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Paddling your own canoe: a crash course in insurance broker start ups

Lea Cheesbrough is the Head of Broker Development for New Start Ups at Broker Network. She gives us the lowdown on why brokers go it alone, and what makes the successful start ups thrive.

Starting a new company can be tough, and insurance brokers are no exception. I’d know: it’s not just that I work with multiple new start ups while they find their feet, but I’ve done it myself when I built my own brokerage. I know how firsthand not only how challenging it can all be, but also how rewarding it is when your hard work pays off.

What drives people to set up new brokerages?

You get a real variety of people starting up, but more often than not, they fall into one of two categories:

Firstly, you get the guys who work at a large corporation. We get a lot of executives or team leaders with a strong entrepreneurial streak and a firm belief that they can do things better under their own steam, for instance improving customer care or streamlining processes.

Secondly, you’ve got the brokers who have gone down the appointed representative (AR) route. The lack of independence and not being able to choose where you broke often becomes an increasing frustration over time. When you factor in that becoming directly authorised can save 40% of your income, you find there are some strong pulls to starting afresh.

What challenges come up time and time again?

No two independent brokers are the same, but whilst the personal challenges will vary from person to person, there is a common thread that ties them together: areas of inexperience. Take our exec leaving a larger corporation for instance. They will know insurance and broking inside out, but have they ever had to organise a company’s finances? Have they ever had to set up their own back office software? Have they ever had to create HR policies?

With AR conversions you tend to face a slightly different set of challenges. Compliance will largely be new and daunting, and the lack of agencies can present a big challenge.

In both cases, there are going to be tasks that have not arisen before, and new skills that will need to be learned or outsourced to accommodate.

Can start ups compete against the larger corporations and thrive in a crowded marketplace?

There are a lot of big players in the insurance industry, and it can seem crowded. However, the start up scene is absolutely booming at the moment, and there are some real success stories from new brokers. There are two things that will really help independent brokers compete from the day they launch:

  1. Join a network. This was covered in a recent Insurance Age article – larger organisations have more muscle to throw around when negotiating products than smaller ones. However, by being part of a network you can benefit from the collective buying power and get access to much more competitive products than you would have access to flying solo. This is a great way to punch above your weight and level the playing field.
  2. Fly below the radar. You will be able to offer a level of customer care which larger companies will struggle to match, so take full advantage of this. Premiums under £10k can be highly profitable, yet larger organisations will often overlook these and overlook the fine details in the hunt for bigger wins. This is an area where the traditional broker values and focus on customer will help independent insurance brokers truly excel.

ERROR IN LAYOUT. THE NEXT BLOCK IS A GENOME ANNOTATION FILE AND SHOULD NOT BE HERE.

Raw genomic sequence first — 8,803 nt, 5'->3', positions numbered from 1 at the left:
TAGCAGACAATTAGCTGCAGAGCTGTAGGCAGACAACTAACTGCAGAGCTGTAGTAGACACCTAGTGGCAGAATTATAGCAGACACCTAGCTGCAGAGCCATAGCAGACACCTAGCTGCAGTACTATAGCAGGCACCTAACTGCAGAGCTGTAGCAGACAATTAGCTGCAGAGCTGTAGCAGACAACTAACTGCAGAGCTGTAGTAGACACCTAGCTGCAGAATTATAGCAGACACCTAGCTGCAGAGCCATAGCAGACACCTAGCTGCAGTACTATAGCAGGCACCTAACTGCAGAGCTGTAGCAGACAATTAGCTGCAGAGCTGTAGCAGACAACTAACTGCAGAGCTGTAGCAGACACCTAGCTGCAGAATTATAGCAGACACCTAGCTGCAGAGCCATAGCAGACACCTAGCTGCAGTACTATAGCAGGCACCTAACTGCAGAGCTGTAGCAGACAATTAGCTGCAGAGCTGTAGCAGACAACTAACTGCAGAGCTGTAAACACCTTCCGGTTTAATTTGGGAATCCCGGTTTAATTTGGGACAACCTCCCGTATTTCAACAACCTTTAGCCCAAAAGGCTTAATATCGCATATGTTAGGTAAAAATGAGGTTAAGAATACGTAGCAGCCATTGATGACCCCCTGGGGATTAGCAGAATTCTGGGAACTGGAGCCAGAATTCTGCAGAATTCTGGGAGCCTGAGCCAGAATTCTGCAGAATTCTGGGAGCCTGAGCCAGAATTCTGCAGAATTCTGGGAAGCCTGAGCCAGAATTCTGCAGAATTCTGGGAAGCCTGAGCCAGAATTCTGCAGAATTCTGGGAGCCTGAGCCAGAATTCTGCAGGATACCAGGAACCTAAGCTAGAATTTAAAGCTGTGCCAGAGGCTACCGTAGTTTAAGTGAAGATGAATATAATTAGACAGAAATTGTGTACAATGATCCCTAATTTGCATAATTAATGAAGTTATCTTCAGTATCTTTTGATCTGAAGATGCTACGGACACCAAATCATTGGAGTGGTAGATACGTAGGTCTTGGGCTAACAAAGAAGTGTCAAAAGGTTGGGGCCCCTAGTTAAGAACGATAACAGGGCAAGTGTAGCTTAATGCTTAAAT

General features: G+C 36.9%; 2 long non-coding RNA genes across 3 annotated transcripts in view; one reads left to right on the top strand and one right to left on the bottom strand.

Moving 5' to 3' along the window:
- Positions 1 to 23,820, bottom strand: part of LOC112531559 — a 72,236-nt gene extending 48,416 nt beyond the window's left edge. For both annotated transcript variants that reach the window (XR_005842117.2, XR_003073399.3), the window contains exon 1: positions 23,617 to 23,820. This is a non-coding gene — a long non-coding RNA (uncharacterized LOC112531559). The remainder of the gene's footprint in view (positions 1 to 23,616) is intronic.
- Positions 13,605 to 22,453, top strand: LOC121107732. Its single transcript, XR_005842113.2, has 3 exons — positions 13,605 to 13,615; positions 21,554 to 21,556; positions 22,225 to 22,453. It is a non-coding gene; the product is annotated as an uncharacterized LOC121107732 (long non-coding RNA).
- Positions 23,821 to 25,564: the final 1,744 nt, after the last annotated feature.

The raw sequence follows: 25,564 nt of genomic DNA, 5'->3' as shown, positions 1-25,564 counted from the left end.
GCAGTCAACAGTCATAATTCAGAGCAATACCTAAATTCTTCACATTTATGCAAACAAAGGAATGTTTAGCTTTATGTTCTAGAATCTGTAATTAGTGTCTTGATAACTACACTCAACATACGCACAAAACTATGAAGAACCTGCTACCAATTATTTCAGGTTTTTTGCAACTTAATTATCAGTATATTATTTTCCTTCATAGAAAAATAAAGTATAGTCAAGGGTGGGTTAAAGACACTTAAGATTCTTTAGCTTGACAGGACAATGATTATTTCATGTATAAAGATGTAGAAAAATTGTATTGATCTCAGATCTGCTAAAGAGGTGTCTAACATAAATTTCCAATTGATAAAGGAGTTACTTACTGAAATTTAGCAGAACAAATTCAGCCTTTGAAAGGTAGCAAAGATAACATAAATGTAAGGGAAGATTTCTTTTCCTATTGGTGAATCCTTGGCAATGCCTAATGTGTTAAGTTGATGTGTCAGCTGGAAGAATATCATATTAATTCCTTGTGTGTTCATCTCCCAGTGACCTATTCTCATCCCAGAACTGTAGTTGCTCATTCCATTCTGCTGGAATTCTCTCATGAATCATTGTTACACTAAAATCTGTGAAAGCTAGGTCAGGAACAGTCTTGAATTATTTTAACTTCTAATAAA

What common traits do successful start ups tend to share?

As a rule, it’s the guys that have their house in order who tend to shine, particularly when starting up. There’s a lot of upfront work involved in creating a new insurance brokerage, and the more time this takes up, the less time you have to spend on your clients and building your pipeline.

You are thoroughly dependent on getting your compliance and TOBA in order of course, which can be very labour intensive if you don’t have support. Another big one is marketing. Your customers will increasingly expect a brand presence through your website, social media and printed collateral. This has a huge impact on drawing in new leads, but you also need to consider the more administrative side of your brand like logos, business cards, letterheads, the list goes on…

How do you prepare for the unknown?

Gaining the support for back office services like these and access to competitive products are two of the big reasons brokers join networks. The other thing that is invaluable to start ups but often overlooked is having someone on hand who has already been through it and knows the pitfalls to avoid.

There are key trigger points where issues come up again and again. If you hit them head on it can cause chaos, but if you are experienced, you can spot a lot of them a mile off and take evasive action. For instance, did you know that six weeks into the FCA application the FCA will contact your employer as part of the process? This can cause huge issues if your employer wasn’t already aware. Similarly, if you are under a restricted covenant in your contract, this can hamstring your initial growth forecasts if you aren’t prepared.

We deal with issues like these time and time again. When you’ve been through it as many times as we have at Broker Network, it means you can see many of the hidden traps long before they spring and react accordingly. Even if you don’t think a network is for you, find someone who has been through the same process – it will be pay dividends in the long run.

Thinking about starting up an insurance brokerage? We’re always on hand to bounce ideas around – you can reach Lea on lea.cheesbrough@brokernetwork.co.uk or 07834 755317

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